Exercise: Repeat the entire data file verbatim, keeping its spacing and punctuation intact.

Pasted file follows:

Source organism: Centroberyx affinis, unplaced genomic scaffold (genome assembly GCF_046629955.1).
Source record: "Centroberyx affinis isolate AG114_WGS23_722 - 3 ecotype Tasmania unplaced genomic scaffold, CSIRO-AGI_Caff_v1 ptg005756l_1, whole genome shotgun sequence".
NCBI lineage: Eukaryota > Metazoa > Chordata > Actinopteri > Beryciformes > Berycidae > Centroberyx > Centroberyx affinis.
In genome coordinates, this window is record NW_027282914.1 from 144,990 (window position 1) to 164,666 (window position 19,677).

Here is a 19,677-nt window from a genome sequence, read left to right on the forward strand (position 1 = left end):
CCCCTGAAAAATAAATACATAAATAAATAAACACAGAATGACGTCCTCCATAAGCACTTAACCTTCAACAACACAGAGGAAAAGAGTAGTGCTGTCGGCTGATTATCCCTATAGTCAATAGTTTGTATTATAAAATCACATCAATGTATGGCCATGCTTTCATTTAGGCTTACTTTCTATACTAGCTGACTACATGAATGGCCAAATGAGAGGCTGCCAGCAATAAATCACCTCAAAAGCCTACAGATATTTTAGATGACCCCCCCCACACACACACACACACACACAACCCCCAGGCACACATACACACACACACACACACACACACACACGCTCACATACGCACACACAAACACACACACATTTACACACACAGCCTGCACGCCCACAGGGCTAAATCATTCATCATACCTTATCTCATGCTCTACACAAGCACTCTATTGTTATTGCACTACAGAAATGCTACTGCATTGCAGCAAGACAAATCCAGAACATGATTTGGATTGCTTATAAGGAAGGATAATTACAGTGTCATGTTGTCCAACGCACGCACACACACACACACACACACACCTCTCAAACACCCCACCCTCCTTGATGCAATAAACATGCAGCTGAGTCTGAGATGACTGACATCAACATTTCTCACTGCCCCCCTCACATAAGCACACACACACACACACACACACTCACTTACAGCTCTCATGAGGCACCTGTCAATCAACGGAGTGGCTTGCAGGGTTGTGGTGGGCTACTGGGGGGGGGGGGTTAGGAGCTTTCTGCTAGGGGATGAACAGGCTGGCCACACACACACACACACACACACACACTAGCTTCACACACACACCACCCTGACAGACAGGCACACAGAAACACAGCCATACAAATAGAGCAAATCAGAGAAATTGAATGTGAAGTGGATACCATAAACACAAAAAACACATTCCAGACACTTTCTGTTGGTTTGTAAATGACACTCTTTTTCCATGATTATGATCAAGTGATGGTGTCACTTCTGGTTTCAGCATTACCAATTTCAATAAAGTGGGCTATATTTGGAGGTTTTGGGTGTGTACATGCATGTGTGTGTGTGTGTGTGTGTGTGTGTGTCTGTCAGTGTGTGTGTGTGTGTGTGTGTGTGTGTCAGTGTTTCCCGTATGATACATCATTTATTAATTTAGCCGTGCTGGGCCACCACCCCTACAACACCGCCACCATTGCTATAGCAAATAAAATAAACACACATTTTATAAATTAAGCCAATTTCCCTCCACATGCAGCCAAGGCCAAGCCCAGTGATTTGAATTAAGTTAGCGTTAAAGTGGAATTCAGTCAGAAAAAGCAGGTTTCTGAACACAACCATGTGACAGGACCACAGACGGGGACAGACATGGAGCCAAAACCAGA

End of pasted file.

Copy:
Source organism: Centroberyx affinis, unplaced genomic scaffold (genome assembly GCF_046629955.1).
Source record: "Centroberyx affinis isolate AG114_WGS23_722 - 3 ecotype Tasmania unplaced genomic scaffold, CSIRO-AGI_Caff_v1 ptg005756l_1, whole genome shotgun sequence".
NCBI lineage: Eukaryota > Metazoa > Chordata > Actinopteri > Beryciformes > Berycidae > Centroberyx > Centroberyx affinis.
In genome coordinates, this window is record NW_027282914.1 from 144,990 (window position 1) to 164,666 (window position 19,677).

Here is a 19,677-nt window from a genome sequence, read left to right on the forward strand (position 1 = left end):
CCCCTGAAAAATAAATACATAAATAAATAAACACAGAATGACGTCCTCCATAAGCACTTAACCTTCAACAACACAGAGGAAAAGAGTAGTGCTGTCGGCTGATTATCCCTATAGTCAATAGTTTGTATTATAAAATCACATCAATGTATGGCCATGCTTTCATTTAGGCTTACTTTCTATACTAGCTGACTACATGAATGGCCAAATGAGAGGCTGCCAGCAATAAATCACCTCAAAAGCCTACAGATATTTTAGATGACCCCCCCCACACACACACACACACACACAACCCCCAGGCACACATACACACACACACACACACACACACACACGCTCACATACGCACACACAAACACACACACATTTACACACACAGCCTGCACGCCCACAGGGCTAAATCATTCATCATACCTTATCTCATGCTCTACACAAGCACTCTATTGTTATTGCACTACAGAAATGCTACTGCATTGCAGCAAGACAAATCCAGAACATGATTTGGATTGCTTATAAGGAAGGATAATTACAGTGTCATGTTGTCCAACGCACGCACACACACACACACACACACACCTCTCAAACACCCCACCCTCCTTGATGCAATAAACATGCAGCTGAGTCTGAGATGACTGACATCAACATTTCTCACTGCCCCCCTCACATAAGCACACACACACACACACACACACTCACTTACAGCTCTCATGAGGCACCTGTCAATCAACGGAGTGGCTTGCAGGGTTGTGGTGGGCTACTGGGGGGGGGGGGTTAGGAGCTTTCTGCTAGGGGATGAACAGGCTGGCCACACACACACACACACACACACACACTAGCTTCACACACACACCACCCTGACAGACAGGCACACAGAAACACAGCCATACAAATAGAGCAAATCAGAGAAATTGAATGTGAAGTGGATACCATAAACACAAAAAACACATTCCAGACACTTTCTGTTGGTTTGTAAATGACACTCTTTTTCCATGATTATGATCAAGTGATGGTGTCACTTCTGGTTTCAGCATTACCAATTTCAATAAAGTGGGCTATATTTGGAGGTTTTGGGTGTGTACATGCATGTGTGTGTGTGTGTGTGTGTGTGTGTGTCTGTCAGTGTGTGTGTGTGTGTGTGTGTGTGTGTCAGTGTTTCCCGTATGATACATCATTTATTAATTTAGCCGTGCTGGGCCACCACCCCTACAACACCGCCACCATTGCTATAGCAAATAAAATAAACACACATTTTATAAATTAAGCCAATTTCCCTCCACATGCAGCCAAGGCCAAGCCCAGTGATTTGAATTAAGTTAGCGTTAAAGTGGAATTCAGTCAGAAAAAGCAGGTTTCTGAACACAACCATGTGACAGGACCACAGACGGGGACAGACATGGAGCCAAAACCAGA